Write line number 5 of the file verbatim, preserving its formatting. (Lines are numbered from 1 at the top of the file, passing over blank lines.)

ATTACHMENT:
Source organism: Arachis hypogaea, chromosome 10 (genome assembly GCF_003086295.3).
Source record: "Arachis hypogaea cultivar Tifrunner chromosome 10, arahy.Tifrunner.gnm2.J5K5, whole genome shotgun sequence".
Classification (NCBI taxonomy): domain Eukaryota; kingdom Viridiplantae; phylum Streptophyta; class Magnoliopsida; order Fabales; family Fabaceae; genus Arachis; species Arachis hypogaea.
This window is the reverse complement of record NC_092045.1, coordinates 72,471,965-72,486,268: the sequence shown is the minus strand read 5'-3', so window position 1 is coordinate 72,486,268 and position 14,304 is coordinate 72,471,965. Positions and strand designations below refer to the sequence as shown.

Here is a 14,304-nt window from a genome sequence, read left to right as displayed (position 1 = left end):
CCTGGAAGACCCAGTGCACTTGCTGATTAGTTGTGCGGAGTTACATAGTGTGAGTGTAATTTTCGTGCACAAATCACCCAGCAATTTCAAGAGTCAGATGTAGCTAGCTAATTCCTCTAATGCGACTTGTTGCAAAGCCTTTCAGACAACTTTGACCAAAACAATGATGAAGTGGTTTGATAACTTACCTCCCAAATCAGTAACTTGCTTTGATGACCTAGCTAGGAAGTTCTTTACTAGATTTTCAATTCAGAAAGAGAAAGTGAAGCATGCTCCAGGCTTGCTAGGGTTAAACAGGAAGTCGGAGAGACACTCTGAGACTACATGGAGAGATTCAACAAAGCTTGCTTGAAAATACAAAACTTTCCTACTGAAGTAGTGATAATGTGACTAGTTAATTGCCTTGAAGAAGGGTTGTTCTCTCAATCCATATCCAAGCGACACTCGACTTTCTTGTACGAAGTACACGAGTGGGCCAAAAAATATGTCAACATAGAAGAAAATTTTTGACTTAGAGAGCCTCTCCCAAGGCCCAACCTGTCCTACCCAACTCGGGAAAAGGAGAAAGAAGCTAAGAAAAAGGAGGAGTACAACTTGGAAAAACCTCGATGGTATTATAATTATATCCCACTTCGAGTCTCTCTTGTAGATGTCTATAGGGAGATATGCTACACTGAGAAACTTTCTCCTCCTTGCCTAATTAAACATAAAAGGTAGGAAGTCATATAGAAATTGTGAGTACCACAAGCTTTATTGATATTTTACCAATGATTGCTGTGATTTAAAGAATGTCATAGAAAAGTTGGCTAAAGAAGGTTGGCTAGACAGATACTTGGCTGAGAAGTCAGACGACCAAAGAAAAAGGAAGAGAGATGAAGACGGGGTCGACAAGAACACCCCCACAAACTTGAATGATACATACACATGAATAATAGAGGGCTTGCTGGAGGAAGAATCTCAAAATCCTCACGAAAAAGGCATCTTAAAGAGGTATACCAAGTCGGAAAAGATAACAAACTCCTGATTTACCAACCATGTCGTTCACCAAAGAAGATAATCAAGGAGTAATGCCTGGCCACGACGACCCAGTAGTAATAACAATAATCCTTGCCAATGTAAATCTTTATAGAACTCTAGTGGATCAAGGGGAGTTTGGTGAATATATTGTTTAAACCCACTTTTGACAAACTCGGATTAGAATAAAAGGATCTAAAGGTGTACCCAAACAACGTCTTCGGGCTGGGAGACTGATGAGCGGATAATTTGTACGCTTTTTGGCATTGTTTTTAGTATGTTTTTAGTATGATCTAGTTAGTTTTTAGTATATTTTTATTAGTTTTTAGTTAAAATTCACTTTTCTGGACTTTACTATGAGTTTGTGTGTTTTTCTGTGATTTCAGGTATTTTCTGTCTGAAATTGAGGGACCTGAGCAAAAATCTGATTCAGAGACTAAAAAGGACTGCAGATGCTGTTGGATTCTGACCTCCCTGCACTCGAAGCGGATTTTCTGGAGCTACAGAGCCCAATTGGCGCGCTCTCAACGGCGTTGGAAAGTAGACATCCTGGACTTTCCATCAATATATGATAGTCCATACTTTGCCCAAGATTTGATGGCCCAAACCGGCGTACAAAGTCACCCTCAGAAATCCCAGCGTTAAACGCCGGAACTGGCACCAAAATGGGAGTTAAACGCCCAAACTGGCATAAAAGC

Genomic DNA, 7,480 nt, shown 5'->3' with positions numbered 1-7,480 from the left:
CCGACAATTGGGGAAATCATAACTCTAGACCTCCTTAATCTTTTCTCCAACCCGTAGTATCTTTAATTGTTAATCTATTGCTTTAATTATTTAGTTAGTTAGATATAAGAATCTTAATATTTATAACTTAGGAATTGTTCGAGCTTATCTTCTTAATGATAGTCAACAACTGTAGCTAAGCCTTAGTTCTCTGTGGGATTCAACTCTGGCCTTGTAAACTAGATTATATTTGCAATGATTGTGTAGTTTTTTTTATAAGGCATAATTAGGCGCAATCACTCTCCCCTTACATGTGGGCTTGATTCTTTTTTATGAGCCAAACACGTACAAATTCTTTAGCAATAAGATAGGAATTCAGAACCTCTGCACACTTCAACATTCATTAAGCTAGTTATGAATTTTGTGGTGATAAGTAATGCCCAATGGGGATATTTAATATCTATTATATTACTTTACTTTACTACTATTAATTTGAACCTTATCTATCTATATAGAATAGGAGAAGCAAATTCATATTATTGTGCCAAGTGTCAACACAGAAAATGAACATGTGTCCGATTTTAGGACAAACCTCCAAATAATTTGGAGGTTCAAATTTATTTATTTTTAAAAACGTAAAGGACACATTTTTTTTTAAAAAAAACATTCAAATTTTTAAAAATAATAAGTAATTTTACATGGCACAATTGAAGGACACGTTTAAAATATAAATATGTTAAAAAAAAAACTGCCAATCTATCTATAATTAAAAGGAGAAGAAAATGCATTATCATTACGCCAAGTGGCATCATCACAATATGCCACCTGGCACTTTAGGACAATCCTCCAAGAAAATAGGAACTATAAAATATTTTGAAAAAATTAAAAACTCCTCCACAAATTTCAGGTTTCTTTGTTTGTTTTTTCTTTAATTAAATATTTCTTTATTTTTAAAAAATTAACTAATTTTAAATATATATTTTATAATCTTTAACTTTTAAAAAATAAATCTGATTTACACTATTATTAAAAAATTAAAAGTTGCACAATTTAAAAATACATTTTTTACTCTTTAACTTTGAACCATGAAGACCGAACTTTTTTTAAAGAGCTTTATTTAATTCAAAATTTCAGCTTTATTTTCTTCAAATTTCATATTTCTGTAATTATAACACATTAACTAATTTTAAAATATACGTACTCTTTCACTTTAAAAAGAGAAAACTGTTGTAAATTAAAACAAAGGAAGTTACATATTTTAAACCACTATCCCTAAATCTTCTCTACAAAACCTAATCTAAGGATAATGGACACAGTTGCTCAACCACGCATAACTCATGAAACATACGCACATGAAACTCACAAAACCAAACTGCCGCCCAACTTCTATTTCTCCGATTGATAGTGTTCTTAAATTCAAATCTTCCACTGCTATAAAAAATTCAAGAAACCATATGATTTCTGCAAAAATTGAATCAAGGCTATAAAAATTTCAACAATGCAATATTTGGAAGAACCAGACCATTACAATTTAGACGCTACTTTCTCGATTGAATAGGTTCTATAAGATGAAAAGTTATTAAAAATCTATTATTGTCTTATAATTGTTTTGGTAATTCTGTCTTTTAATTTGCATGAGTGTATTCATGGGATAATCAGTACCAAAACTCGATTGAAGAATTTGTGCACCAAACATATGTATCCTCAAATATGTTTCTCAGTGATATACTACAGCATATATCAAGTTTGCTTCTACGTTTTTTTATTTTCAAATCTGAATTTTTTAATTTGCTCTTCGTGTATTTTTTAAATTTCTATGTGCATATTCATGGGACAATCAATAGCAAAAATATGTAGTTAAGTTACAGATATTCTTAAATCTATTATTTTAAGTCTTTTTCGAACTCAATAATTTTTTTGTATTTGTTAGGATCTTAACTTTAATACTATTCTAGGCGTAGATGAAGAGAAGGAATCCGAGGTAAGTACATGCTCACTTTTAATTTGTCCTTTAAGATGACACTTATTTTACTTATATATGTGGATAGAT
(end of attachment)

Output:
Here is a 14,304-nt window from a genome sequence, read left to right as displayed (position 1 = left end):